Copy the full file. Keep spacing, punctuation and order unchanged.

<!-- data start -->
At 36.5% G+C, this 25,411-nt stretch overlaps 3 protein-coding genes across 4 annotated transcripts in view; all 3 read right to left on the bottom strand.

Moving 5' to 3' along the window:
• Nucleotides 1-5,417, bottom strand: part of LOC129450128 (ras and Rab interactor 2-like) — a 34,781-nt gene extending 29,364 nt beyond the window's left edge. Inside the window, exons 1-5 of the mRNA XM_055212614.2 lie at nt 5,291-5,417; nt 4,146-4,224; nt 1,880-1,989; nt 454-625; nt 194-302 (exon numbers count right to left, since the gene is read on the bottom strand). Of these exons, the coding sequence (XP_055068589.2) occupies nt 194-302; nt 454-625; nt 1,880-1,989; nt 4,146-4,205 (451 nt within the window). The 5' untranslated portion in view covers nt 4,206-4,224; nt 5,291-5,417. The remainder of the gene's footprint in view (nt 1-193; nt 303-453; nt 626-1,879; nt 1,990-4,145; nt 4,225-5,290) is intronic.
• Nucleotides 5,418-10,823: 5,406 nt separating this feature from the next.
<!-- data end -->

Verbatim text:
At 36.5% G+C, this 25,411-nt stretch overlaps 3 protein-coding genes across 4 annotated transcripts in view; all 3 read right to left on the bottom strand.

Moving 5' to 3' along the window:
• Nucleotides 1-5,417, bottom strand: part of LOC129450128 (ras and Rab interactor 2-like) — a 34,781-nt gene extending 29,364 nt beyond the window's left edge. Inside the window, exons 1-5 of the mRNA XM_055212614.2 lie at nt 5,291-5,417; nt 4,146-4,224; nt 1,880-1,989; nt 454-625; nt 194-302 (exon numbers count right to left, since the gene is read on the bottom strand). Of these exons, the coding sequence (XP_055068589.2) occupies nt 194-302; nt 454-625; nt 1,880-1,989; nt 4,146-4,205 (451 nt within the window). The 5' untranslated portion in view covers nt 4,206-4,224; nt 5,291-5,417. The remainder of the gene's footprint in view (nt 1-193; nt 303-453; nt 626-1,879; nt 1,990-4,145; nt 4,225-5,290) is intronic.
• Nucleotides 5,418-10,823: 5,406 nt separating this feature from the next.